Injuries and trauma during pregnancy: What to watch out for

Pregnant women are at higher risk of injury for a number of reasons. It’s important to be ware of the risk, know how to prevent injuries and also know what to watch out for in order to treat pregnant women as effectively and promptly as possible. Throughout this post I want to mention 4 main points that are important to know about this topic, but before I do there are some interesting facts worth knowing.

Women who are pregnant are especially susceptible to injuries, mainly due to motor vehicle accidents and domestic violence. The amount of domestic violence is dangerously under-reported, though it’s known that the amount is raised during pregnancy. Car accidents are the main cause of trauma in pregnant women, and the risk of getting into an accident increases as the pregnancy progresses. Of all the women who get into car accidents during pregnancy, only 8% are in the first trimester but 50% are in the 3rd trimester.  If you are pregnant, or know someone who is make sure to remind them to drive safely every time they take a trip, but even MORE so as their pregnancy progresses.

Now that you have raised your level of suspicion, let’s talk about the things that you can do, and that are important to know to prevent and treat pregnant woman from injuries.

  1. Putting a seatbelt on properly can save the life of the fetus, and the mother.
    I hope this sounds self evident, but unfortunately the incorrect placement of a seatbelt is the cause for an unexplainable amount of preventable injuries after car accidents. The seatbelt is very well designed in order to use anatomical points on the body that are strategically safe, so putting it on properly is essential whether you are pregnant or not. The shoulder strap should rest on your collar bone (clavicle), and the lower strap should rest across your lap on the 2 hip bones that you can feel by looking for that pointy part at the front of your hips. This is part of the pelvic bones, and the point that sticks out is the anterior (front) superior (higher) iliac spine.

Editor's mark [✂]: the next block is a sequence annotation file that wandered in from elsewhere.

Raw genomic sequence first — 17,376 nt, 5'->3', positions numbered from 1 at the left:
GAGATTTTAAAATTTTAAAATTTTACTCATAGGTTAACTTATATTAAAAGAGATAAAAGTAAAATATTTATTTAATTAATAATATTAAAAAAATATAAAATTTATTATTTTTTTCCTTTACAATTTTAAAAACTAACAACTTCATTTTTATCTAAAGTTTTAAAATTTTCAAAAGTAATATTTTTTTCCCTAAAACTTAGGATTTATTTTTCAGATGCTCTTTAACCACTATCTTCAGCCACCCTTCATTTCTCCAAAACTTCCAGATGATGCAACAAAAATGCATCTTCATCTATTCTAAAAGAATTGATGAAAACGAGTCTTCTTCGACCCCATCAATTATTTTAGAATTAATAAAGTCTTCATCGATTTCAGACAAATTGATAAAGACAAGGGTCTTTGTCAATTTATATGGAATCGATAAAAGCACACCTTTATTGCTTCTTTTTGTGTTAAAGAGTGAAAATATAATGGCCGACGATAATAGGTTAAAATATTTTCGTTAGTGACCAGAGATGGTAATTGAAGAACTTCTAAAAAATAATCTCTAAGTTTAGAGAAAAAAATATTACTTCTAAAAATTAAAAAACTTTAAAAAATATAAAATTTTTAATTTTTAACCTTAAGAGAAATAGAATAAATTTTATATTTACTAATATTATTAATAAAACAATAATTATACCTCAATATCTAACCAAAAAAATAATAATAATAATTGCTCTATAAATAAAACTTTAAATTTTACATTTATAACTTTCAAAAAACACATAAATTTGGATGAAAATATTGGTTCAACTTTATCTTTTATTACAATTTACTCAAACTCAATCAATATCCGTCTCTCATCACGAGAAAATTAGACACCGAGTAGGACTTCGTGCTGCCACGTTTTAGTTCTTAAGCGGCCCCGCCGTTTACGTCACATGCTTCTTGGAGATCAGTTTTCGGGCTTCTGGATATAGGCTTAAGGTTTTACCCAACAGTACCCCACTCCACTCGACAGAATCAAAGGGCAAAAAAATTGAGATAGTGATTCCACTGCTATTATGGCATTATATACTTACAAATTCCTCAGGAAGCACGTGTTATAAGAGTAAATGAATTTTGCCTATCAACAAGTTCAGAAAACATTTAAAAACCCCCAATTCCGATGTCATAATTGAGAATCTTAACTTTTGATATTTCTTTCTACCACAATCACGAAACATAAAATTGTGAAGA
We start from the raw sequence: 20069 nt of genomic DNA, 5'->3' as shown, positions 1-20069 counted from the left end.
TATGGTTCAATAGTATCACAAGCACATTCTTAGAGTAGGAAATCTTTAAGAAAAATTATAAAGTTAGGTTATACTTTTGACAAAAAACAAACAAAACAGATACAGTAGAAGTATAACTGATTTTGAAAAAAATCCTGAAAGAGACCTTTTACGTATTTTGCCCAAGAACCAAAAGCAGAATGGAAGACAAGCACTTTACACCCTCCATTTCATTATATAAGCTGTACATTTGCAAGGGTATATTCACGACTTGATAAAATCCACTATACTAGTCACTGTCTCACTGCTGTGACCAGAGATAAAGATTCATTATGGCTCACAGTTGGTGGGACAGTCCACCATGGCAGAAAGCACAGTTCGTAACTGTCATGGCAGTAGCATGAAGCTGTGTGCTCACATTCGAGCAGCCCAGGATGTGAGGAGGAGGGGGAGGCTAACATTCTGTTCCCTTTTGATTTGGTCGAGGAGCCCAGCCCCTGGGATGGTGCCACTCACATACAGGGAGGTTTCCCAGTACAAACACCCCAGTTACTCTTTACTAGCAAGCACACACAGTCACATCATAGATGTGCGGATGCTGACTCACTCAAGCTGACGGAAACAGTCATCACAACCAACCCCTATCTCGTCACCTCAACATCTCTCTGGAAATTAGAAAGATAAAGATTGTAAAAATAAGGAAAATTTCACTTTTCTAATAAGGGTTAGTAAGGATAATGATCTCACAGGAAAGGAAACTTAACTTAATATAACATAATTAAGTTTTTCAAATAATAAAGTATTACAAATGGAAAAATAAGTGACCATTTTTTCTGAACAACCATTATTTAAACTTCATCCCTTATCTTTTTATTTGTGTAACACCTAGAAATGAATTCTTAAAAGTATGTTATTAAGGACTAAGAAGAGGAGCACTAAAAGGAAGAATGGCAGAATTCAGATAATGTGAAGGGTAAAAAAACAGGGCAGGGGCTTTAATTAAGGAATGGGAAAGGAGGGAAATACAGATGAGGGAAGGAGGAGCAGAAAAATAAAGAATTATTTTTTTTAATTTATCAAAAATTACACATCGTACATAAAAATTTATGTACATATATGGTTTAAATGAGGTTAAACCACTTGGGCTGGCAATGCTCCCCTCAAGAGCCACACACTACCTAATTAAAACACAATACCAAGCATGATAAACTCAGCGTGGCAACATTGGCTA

Pregnant woman often find it uncomfortable to tuck the lower strap underneath the large pregnant belly, and too often rest it across the large part of the stomach. This is extremely dangerous to both the fetus and the mother! If a woman gets into a car accident while the seatbelt is in this position, it can cause damage to the uterus, which can cause internal bleeding, destabilising both the mother and the unborn baby. It is absolutely essential that the mother put her seatbelt on properly, placing the lower strap underneath her stomach across the pelvic bones that were mentioned above.

  2. If a pregnant woman sustains an injury, they should be taken to a hospital as quickly as possible. 
    This is another point that may seem obvious when you look read it, however unfortunately it is not so. There is a tendency to start treatment in the field, at the sight of the crash. There are 2 main things that should be done in the field, and both are in extreme cases. The first is to stop bleeding, especially if it’s heavy bleeding. Direct pressure is the best way to do this. The second is to make sure that an airway is established, however this is only done by medical professionals so if you are not a medical professional, only the first one applies to you.